MODESTO — Health officials advise residents to spread cheer, instead of the flu, while getting together with family and friends over the Christmas and New Year's holidays.
Flu season in the United States got off to its earliest start in nearly a decade -- and it could be a bad one.
Health officials said suspected flu cases have jumped in five Southern states, and the primary strain circulating tends to make people sicker than other types. It is particularly hard on the elderly.
"It looks like it's shaping up to be a bad flu season, but only time will tell," said Dr. Thomas Frieden, director of the Centers for Disease Control and Prevention.
The good news is that the nation seems fairly well-prepared, Frieden said. More than a third of Americans have been vaccinated, and the vaccine formulated for this year is well-matched to the strains of the virus seen so far, CDC officials said.
Higher-than-normal reports of flu have come in from Alabama, Louisiana, Mississippi, Tennessee and Texas. An uptick like this usually doesn't happen until after Christmas. Flu-related hospitalizations also are rising earlier than usual.
Dr. John Walker, public health officer for Stanislaus County, is not so confident that local residents are prepared for what could be a harsher flu season.
Public flu shot clinics and the county immunization center gave fewer vaccinations this fall than in previous years. Walker said a drop in vaccinations at community flu clinics usually is a sign that fewer residents are taking precautions.
"Now is one of the last opportunities to prepare," Walker said. "Flu cases are still sporadic (in California), but we are right on the cusp of the season."
Walker said he expects a rapid increase in flu cases in January because of holiday travel to and from flu-infected areas of the country.
There still is time for people to get a flu shot from their health care provider, pharmacies or community health clinics, he said.
The county vaccination clinic at 820 Scenic Drive will be closed through Jan. 1 as a result of county furloughs and holidays. The county health clinics will remain open, except on holidays.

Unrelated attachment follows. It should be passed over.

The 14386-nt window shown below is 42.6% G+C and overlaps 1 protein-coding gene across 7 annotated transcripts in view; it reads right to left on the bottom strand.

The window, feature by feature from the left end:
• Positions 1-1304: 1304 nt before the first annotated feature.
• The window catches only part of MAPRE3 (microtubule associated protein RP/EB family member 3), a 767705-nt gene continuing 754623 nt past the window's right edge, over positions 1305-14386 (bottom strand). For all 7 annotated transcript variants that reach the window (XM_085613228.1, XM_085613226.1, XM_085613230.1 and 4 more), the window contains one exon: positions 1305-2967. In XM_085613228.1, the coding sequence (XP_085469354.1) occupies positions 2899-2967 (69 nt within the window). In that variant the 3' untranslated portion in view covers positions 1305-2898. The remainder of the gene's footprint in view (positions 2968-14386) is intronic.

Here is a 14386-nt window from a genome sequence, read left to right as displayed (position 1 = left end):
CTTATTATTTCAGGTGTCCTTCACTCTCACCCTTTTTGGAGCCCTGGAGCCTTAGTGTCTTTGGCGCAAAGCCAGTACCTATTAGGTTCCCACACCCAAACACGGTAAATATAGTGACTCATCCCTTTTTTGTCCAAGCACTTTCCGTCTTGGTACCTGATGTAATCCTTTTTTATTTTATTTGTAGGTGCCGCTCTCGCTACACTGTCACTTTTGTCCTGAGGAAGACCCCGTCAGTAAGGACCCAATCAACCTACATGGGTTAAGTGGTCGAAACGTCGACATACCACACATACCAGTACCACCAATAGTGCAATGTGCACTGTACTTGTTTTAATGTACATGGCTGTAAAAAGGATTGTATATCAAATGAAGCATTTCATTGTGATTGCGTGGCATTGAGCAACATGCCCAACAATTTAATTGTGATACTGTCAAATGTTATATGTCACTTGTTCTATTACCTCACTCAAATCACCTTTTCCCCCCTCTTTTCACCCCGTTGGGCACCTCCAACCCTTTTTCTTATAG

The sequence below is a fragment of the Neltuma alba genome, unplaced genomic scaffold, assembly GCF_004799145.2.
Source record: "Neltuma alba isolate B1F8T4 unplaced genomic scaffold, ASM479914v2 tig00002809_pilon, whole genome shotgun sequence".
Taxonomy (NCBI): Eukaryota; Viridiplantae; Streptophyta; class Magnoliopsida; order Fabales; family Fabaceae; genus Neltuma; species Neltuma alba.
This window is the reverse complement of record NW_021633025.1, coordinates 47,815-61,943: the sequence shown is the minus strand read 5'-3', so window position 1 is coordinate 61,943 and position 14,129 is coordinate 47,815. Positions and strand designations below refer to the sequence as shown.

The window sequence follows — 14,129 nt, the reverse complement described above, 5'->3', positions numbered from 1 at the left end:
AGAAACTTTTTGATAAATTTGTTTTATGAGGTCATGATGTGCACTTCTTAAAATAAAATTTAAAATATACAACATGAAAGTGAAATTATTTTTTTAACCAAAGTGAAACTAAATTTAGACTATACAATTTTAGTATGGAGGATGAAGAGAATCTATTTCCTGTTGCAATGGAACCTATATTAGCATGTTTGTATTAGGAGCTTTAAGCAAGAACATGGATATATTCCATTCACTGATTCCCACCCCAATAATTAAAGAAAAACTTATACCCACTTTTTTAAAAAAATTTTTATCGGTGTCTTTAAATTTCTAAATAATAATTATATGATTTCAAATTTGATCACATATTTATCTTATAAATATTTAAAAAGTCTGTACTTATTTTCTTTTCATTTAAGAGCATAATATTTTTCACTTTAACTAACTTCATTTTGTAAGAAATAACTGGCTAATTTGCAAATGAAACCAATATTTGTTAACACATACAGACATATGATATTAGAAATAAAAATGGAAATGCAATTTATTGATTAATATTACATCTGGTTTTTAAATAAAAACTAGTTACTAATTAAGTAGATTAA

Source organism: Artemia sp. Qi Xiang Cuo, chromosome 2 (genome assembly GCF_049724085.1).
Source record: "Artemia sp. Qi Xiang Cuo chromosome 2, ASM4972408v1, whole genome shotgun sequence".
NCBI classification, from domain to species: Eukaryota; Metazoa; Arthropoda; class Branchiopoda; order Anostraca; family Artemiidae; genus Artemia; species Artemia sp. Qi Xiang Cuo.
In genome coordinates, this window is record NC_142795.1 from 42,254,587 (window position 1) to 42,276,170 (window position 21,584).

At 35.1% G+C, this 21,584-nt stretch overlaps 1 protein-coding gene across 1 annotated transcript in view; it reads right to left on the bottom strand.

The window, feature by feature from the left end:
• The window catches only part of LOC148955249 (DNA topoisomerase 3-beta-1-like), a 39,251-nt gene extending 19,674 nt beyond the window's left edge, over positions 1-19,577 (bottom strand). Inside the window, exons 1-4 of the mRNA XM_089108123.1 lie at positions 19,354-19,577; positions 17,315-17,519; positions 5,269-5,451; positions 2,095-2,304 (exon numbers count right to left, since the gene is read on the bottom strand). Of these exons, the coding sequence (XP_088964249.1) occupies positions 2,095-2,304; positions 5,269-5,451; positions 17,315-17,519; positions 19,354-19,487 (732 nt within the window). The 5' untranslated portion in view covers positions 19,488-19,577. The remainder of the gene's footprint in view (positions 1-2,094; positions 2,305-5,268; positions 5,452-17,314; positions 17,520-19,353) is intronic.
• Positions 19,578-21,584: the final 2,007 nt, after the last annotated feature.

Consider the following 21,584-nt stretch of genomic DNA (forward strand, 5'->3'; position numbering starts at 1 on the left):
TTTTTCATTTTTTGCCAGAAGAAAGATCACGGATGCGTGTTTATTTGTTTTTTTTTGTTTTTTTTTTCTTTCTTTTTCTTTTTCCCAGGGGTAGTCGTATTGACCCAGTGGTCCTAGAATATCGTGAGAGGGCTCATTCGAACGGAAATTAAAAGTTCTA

Starting Jan. 2, residents without private insurance can get flu shots at the county vaccination clinic from 10 a.m. to 6:30 p.m. Tuesdays and Thursdays and from 8 a.m. to 4 p.m. Wednesdays and Fridays. Cost is $10 per child and $25 per adult. No one is turned away for inability to pay.
"Everyone 6 months and over should get a flu shot," Walker said.
Health officials also recommend that people take precautions such as not touching their eyes, nose or mouth; covering coughs and sneezes with their sleeve or a tissue; washing hands frequently; and staying home when sick.
The last time a conventional flu season started this early was the winter of 2003-04, which proved to be one of the most lethal seasons in the past 35 years, with more than 48,000 deaths. The dominant type of flu at that time was the same one seen this year.
One key difference between then and now: In 2003-04, the vaccine was poorly matched to the predominant flu strain. Also, there's more vaccine now, and vaccination rates have risen for the general public and for key groups such as pregnant women and health care workers.
On average, about 24,000 Americans die each flu season, according to the CDC.
Flu usually peaks in midwinter. Symptoms can include fever, cough, runny nose, head and body aches, and fatigue. Some people also suffer vomiting and diarrhea, and some develop pneumonia or other severe complications.